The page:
CK: What are the biggest opportunities for SCI?
Pomeroy: Right now we’re seeing significant student demand for the types of programs we will be developing at SCI. In addition, many faculty and administrators are beginning to support societal engagement. This demand combined with motivated and passionate people working with SCI will provide significant opportunity to develop new programs. However, to be successful we will have to show the value of these programs, not just to the students in their careers, but also the value to the university. Making this case will involve looking at how SCI programs help to achieve goals such as recruiting new students, increasing and supporting the diversity of students at Harvard, publication rates, etc. By tracking metrics like these we will be able to determine which programs are most successful and create an evidence-based case for why they are good, not just for the trainee, but for the research itself.
CK: Tell me more about the fellowship program you are about to launch: what are you looking for in candidates and what kind of training will they receive?
Pomeroy: Last year we placed two STEM graduate students in the Massachusetts State House for part-time summer fellowships. This year we are expanding the program to four. The fellows will be integrated as policy advisors to provide scientific advice and analysis to whichever member they're working for. The goal for the student is really to gain professional experience and have an impact informing state-level policy. The program will run for 10 weeks over the summer and we'll be providing an orientation program before it as well as a mentorship throughout. The type of students that we're looking for are those who have demonstrated policy interests but are not experienced with policy because it's really supposed to be a career development program.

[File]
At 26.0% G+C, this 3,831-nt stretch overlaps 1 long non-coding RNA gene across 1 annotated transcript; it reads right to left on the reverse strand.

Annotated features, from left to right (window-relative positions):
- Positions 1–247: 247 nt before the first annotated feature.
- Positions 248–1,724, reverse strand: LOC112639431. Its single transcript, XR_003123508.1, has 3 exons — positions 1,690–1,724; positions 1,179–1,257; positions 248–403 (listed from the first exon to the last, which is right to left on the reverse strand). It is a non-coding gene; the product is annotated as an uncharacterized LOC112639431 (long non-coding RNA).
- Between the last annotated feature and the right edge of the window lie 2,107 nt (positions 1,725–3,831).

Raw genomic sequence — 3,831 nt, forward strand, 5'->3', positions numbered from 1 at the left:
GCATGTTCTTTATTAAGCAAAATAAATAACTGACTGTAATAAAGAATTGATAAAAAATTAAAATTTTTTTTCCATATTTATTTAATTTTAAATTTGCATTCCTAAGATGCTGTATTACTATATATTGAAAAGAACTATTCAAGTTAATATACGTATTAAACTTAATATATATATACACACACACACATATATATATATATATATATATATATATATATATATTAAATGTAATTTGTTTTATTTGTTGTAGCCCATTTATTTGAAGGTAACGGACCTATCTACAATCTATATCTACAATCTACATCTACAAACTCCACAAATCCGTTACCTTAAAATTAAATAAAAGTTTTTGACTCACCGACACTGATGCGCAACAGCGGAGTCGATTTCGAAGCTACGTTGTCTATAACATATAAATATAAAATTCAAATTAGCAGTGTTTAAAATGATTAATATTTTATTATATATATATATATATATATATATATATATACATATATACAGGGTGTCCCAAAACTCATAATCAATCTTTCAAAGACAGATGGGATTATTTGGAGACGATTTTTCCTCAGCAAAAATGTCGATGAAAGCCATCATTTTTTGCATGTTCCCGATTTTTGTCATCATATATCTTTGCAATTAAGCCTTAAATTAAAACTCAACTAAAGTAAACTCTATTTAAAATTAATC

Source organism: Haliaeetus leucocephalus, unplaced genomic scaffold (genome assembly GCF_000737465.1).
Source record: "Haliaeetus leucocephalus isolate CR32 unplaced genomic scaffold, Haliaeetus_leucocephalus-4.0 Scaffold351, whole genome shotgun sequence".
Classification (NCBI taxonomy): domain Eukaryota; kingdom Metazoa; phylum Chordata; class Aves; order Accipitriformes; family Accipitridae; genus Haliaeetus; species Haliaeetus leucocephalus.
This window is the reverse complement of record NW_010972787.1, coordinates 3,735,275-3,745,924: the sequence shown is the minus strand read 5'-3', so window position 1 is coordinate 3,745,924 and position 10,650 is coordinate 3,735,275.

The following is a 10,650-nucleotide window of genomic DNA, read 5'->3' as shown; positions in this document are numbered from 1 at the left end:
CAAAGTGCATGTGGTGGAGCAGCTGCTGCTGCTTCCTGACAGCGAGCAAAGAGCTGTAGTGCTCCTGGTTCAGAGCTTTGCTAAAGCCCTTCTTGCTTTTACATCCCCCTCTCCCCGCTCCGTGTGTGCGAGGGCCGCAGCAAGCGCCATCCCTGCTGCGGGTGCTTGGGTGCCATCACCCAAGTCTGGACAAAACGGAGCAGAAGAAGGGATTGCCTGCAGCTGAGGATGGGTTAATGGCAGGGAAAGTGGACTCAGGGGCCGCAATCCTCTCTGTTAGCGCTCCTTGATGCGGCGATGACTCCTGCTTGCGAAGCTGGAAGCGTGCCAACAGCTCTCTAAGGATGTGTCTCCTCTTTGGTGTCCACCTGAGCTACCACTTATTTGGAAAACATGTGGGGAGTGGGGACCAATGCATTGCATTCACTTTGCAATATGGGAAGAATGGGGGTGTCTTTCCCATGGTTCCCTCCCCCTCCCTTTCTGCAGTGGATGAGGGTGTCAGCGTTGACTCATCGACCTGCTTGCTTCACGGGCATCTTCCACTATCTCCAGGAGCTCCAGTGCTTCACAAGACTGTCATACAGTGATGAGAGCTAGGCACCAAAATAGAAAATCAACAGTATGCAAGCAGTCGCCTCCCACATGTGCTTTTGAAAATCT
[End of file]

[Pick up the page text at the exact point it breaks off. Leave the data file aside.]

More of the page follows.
CK: What kind of impact do you envision SCI will have?
Pomeroy: I think about it in stages. First, we want to better train students for the real world both in terms of developing academic research that is informed by real world problems, but also addressing the fact that most students don't stay in academia and want to be trained for a variety of impactful careers. From there, we need to convince more Principal Investigators to value and support their students when they want to participate in this sort of outside engagement with the real world. Then the next step would be for faculty to really value this engagement as part of a career within academia. Ideally, we want people to go from viewing outside engagement as an extracurricular activity to viewing it as something that is part of what it means to be an academic. Finally, to really scale this culture change, I am personally very interested in thinking about how federal science policy and funding could be used to encourage the rest of academia to adopt the types of programs we will be creating at SCI. We already know there is some interest at the federal level for training in the skills required for civic science, as SCI’s first grant came from NIH to develop new training programs. However, as we develop SCI, it will be interesting to see how our work can inform future federal policies around supporting societal engagement.